PODCAST: Navigating New Labor Laws: 5 Key Differences Between Employees and Independent Contractors

Podcast Navigating New Labor Laws 5 Key Differences Between Employees And Independent Contractors

Written by Jeff Dvorachek

March 14, 2024

Welcome to the Tax Insights Podcast, where we break down complex tax topics into bite-sized how-tos. In this episode of Tax Insights Podcast, Jeff Dvorachek explores the new Department of Labor Joint Employer Rule. The joint employer rule determines when multiple employers share responsibility for an employee’s working conditions and legal obligations. Tune in now to decode the regulations and complexities of the new law.

 

Today on Tax Insights, Jeff dives into the new Department of Labor laws, exploring the 5 distinctions between employees and independent contractors. Join us as we navigate through these regulations, deciphering the criteria that define the nature of work relationships, and unraveling the complexities of these laws. Let’s tune in.

Host: Hey, Jeff, on today’s program, we want to talk about some new department of labor laws more specifically when you have an employee compared to an independent contractor. Walk us through this because there’s some new laws here.

Jeff: Yeah, so, no, we’ve talked in the past, Terry, about some ways that you can get information from Hawkins Ash. I noticed this one came from our tax and business alert this week and I found it interesting so figured, well, let’s talk about it a little bit. You’re right. It’s some new department of labor rules and tests, actually, to determine when is a person really an employee and when are they an independent contractor? Now, when you think of an independent contractor, you think of somebody that runs their own business. So a lot of these rules incorporate, are they really working for somebody else or are they truly running their own business?

Host: Okay. So how would one make those determinations?

Jeff: What the department of labor said is they’re going to look at five different things to determine whether somebody is an employee or an independent contractor.

Host: Okay.

Jeff: So nothing weighs more than another, these are just five things that could potentially sway it one way or the other. Now the first one is, you know, when you think of a small business, Terry, what do you want to do in a small business? You want to make a profit, right?

Host: Correct.

Jeff: That’s why you’re in business.

Host: Exactly.

Jeff: So that’s test number one is, is the workers opportunity to actually make a profit for themselves rather than just collect a paycheck that’s given to them by, let’s say, an employer. And you know, that depends on a lot of different things. You know, your, your skills, how much effort you’re looking to put in it, a lot of different things. But that looking for profit is one of the things that the DOL really looks at.

Host: Okay. What else?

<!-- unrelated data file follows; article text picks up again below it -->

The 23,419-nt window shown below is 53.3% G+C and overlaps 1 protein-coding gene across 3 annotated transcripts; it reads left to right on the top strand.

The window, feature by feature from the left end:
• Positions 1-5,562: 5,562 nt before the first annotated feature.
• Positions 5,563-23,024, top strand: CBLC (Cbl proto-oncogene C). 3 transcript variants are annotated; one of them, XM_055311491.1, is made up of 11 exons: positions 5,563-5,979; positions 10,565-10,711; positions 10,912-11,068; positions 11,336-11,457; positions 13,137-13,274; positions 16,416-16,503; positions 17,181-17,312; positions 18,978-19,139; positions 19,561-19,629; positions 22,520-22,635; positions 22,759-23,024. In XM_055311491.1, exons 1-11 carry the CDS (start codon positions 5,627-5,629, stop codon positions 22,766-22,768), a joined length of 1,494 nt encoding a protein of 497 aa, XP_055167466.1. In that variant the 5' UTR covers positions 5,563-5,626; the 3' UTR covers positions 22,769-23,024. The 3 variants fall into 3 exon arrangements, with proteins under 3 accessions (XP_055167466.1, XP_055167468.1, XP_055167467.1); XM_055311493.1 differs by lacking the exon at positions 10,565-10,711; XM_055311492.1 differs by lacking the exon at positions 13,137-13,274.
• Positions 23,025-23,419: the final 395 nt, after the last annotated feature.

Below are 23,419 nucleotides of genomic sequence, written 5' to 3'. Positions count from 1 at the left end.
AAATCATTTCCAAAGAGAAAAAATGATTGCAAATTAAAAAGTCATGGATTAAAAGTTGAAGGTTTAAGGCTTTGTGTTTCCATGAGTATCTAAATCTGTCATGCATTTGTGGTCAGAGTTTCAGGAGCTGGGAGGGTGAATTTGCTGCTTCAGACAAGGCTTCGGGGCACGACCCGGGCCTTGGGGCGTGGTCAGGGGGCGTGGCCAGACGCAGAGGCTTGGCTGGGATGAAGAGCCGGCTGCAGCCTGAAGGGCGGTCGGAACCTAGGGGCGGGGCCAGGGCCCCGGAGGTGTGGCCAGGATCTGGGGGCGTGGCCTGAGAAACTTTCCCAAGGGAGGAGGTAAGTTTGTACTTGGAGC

Jeff: They also look at the investment that you put in. So you know, when you run your own business, you have to buy your own vehicles, equipment, you know, supplies, you have to buy that stuff for yourself. But when you’re an employee, a lot of that stuff is provided by the employer. So that’s the other thing that they’re looking at. It’s actually the investment that’s put into this enterprise by either the, you know, the worker or the potential employer, you know, who puts in more of the supplies and materials and things like that?

Host: Sure. It’s an investment and that makes sense. What else do they are they looking at or comparing to?

Jeff: They’re looking at kind of the, what they call the degree of permanence of the work relationship. So in other words, you know, if you’re only working for this one employer and that’s all that you do compared to if you have a number of different employers that you work for, you know, that can make the determination on whether you’re an employee of this one employer or if you’re an independent contractor for a number of different companies.

Host: Okay. Jeff, we got about another minute left here. Anything else here that they’re looking at that we should be aware of?

Jeff: Sure. Let’s just look at the last couple. And that is the extent to which the work is what they call an integral part of the employer’s business. So if you’re, if you’re working, you know, as an integral part rather than just a subcontractor, that may have something to do with it. And also the worker’s skill and initiative is the sixth item that they look at. Now, once again, these are departmental labor rules. So the IRS does it a little bit differently. And why don’t we talk about that next week since we’re running out of time?

Host: Absolutely. Jeff, in the meantime, for our listeners, if they want to reach out to you guys over at Hawkins Ash, where do they go?

Jeff: I would go right to our website, Hawkins Ash.CPA and go to that CPA HQ section.

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Jeff Dvorachek
As a partner, I have thorough experience providing tax services to individuals, privately held businesses, nonprofit entities and estates and trusts. I also provide compilation and review services.

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